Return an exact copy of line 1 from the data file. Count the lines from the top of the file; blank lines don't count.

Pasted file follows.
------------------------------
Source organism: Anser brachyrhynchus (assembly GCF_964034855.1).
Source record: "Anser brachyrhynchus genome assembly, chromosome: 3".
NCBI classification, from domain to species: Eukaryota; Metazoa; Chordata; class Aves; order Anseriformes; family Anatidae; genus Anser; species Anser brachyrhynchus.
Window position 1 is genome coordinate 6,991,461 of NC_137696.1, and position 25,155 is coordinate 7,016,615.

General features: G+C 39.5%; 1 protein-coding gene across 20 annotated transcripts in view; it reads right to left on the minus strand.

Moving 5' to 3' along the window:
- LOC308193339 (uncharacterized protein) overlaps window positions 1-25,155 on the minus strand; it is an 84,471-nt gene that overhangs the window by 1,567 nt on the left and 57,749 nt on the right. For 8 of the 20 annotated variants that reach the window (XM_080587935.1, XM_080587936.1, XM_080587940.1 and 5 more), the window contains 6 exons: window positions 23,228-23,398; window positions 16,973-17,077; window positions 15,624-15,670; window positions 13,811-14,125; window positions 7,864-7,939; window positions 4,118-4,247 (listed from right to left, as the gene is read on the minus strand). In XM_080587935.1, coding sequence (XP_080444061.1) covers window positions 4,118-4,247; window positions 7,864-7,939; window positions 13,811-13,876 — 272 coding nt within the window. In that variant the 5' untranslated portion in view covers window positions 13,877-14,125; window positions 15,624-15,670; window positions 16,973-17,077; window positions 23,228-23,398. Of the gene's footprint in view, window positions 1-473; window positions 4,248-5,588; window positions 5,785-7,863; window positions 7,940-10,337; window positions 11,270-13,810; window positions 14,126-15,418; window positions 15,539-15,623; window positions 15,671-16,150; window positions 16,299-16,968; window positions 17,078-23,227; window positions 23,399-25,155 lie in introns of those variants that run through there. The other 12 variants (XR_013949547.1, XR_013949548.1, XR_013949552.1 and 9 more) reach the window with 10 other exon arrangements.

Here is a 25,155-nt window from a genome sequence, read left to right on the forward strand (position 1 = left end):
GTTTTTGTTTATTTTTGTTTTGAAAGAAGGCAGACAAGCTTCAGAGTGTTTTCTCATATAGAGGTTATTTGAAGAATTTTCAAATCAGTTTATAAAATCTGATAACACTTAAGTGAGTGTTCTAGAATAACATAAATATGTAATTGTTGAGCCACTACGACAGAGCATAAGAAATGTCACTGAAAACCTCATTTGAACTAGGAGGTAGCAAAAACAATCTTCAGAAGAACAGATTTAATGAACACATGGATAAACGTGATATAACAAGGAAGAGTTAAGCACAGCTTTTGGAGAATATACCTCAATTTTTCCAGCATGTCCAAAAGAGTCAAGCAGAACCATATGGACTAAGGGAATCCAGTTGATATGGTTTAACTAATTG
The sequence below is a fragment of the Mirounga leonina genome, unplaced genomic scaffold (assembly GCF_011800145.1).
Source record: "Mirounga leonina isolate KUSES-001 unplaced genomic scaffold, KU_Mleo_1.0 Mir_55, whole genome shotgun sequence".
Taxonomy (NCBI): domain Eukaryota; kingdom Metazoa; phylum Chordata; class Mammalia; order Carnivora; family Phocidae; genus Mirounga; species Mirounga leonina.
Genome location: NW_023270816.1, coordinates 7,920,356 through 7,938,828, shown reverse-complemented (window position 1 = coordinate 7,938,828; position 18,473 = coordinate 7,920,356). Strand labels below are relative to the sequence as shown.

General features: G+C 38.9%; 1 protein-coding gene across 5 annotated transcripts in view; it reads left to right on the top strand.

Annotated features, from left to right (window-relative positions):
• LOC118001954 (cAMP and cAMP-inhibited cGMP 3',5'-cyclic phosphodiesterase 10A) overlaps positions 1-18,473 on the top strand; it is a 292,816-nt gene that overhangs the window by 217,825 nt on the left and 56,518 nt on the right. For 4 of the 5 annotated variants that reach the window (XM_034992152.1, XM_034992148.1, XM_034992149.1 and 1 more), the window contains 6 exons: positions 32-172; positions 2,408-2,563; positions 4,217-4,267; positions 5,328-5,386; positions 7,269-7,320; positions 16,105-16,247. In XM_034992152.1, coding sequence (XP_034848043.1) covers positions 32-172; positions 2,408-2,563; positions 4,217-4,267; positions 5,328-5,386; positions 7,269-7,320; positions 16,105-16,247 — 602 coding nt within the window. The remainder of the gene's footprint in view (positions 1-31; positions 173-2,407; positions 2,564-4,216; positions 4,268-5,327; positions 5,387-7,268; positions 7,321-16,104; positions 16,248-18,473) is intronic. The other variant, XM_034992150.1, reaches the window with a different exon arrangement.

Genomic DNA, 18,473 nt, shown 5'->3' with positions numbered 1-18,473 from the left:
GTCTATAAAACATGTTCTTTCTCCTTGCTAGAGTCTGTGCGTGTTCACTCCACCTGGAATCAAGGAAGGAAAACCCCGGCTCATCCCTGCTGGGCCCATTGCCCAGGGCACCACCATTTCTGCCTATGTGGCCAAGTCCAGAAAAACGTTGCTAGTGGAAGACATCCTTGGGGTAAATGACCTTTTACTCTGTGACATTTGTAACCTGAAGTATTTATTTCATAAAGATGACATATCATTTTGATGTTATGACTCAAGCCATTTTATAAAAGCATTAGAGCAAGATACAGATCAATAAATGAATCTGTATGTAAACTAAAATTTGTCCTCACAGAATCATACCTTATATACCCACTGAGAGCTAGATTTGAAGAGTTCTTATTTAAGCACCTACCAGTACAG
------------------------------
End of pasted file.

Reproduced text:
Source organism: Anser brachyrhynchus (assembly GCF_964034855.1).